Monday, November 27, 2006

Tom Brady* -- asterisk man

With growing amazement each week, I note that the national sports media has made Tom Brady the only QB in NFL history who is entitled to a weekly asterisk. It seems that the media is so committed to the idea that Brady is one of the great all-time QBs that they can no longer simply report on his many failings. Thus, the development of the verbal asterisk which is the "excuse" which always follows the report of his weekly efforts.

When reporting on the efforts of the other QBs in the league, the media simply give us the numbers (e.g. "player X threw for 248 yards with 2 TDs and an INT"). We don't get told if the INT was really the fault of a receiver who ran the wrong route, had the ball stolen by a DB, or whatever. Just the numbers.

Brady, however, gets the verbal asterisk. For example, he threw 4 interceptions against the Colts earlier this year, but we were told that 3 of those were "deflections". The implication being that Brady wasn't really at fault. The reality is that each of his first 3 INTs were unquestionably his fault and the last one was the fault of both his RB and him (the RB let the ball skip off his hands, but Brady threw the short, easy pass much too high, thus putting his teammate in a bad position).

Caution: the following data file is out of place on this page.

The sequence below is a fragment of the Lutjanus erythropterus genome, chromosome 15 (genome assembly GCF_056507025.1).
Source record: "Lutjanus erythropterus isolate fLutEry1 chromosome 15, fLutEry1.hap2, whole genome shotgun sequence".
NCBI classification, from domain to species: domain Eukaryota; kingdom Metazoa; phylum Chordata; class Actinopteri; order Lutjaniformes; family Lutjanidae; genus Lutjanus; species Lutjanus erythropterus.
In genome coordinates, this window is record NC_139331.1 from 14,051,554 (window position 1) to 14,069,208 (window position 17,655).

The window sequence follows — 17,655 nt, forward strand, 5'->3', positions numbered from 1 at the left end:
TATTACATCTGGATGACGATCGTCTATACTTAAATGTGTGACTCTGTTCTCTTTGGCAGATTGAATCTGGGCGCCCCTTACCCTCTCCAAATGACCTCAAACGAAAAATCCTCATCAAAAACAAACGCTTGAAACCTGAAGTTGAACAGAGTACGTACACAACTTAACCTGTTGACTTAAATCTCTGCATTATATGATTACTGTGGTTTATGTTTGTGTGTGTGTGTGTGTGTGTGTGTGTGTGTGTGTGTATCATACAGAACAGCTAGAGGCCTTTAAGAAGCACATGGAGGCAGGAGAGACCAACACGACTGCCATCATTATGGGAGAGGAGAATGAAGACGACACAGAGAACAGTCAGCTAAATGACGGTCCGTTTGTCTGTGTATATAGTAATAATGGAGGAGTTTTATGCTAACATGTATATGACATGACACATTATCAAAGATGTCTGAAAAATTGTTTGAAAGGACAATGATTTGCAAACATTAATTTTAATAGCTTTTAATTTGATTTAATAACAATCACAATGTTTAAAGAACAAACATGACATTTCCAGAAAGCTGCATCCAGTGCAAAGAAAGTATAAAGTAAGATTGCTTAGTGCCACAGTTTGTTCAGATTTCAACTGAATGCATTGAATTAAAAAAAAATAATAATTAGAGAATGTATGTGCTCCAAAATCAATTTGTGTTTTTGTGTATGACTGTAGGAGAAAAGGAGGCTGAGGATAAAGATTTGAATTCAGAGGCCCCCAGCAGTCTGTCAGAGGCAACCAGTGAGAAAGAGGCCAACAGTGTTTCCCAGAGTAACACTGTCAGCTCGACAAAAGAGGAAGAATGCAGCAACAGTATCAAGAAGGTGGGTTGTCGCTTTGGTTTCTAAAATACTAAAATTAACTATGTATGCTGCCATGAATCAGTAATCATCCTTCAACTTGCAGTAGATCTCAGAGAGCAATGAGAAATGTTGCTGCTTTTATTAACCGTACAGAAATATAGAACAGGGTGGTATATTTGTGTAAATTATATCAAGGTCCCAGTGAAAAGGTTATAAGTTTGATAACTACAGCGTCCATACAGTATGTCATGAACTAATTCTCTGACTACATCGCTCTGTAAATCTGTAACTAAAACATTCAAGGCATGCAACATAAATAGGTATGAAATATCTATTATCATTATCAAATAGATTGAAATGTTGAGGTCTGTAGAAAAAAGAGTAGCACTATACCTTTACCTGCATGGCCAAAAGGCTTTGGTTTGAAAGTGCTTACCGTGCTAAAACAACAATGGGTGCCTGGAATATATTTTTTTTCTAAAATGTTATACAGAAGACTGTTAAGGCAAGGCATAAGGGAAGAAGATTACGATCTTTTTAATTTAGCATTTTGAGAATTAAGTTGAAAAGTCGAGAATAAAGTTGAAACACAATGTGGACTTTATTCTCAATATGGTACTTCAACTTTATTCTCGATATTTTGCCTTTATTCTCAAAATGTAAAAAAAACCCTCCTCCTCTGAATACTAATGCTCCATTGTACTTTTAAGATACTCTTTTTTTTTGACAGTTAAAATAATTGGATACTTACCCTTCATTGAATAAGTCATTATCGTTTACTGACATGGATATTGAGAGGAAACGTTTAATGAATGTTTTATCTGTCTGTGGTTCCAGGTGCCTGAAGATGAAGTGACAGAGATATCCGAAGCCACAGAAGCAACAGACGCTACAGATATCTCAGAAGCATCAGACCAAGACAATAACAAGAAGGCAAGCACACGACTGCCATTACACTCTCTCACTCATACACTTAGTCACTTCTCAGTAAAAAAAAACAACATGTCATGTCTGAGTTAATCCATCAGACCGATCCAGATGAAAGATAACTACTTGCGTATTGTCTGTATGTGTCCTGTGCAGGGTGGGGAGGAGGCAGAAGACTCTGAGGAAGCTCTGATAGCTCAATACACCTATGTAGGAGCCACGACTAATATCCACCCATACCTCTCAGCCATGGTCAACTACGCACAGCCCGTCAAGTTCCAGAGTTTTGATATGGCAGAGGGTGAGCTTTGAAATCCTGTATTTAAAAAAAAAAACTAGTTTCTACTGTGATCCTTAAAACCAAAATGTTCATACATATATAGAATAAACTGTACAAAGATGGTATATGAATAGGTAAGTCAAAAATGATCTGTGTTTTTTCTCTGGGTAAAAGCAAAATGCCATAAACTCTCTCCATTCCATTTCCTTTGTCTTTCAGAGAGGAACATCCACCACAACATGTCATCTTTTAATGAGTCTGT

Yesterday, Brady threw 2 picks and both were his fault. He threw both into coverage where defenders were able to make plays on the ball. The hits by the defenders batted both balls in the air. Those are usually caught by the defense and these were. Of course, sports commentators at ESPN and elsewhere felt compelled to remind us that the balls were "deflected".

In fact, last year against KC in another 4 INT effort where Brady was lucky he didn't throw even more, one of his passes went straight at a DB who let the ball bounce off his hands and into the hands of another DB. Again, since it was "deflected", we got the asterisk treatment in order to make us believe that somehow Tom wasn't at fault.

Another example of the verbal asterisk this year has been the excuse that Brady has had to get used to some new receivers (not all, just some). We hear it every week. What a crock! New teammates are a constant in the NFL. Drew Brees joined a new team this fall and has played great despite having to learn to play with new receivers (as well as a new center, new backs, new coaches, a new offensive system with new terminology, and a new home in a new city).

Last night, Peyton Manning threw a pass to Marvin Harrison who caught the ball only to let his defender wrestle the ball away from him. Statistically, the perfectly thrown ball ends up as an interception charged to Manning (his only one). You won't hear an asterisk for Manning from the media today. His pass ended up as an interception -- end of story.

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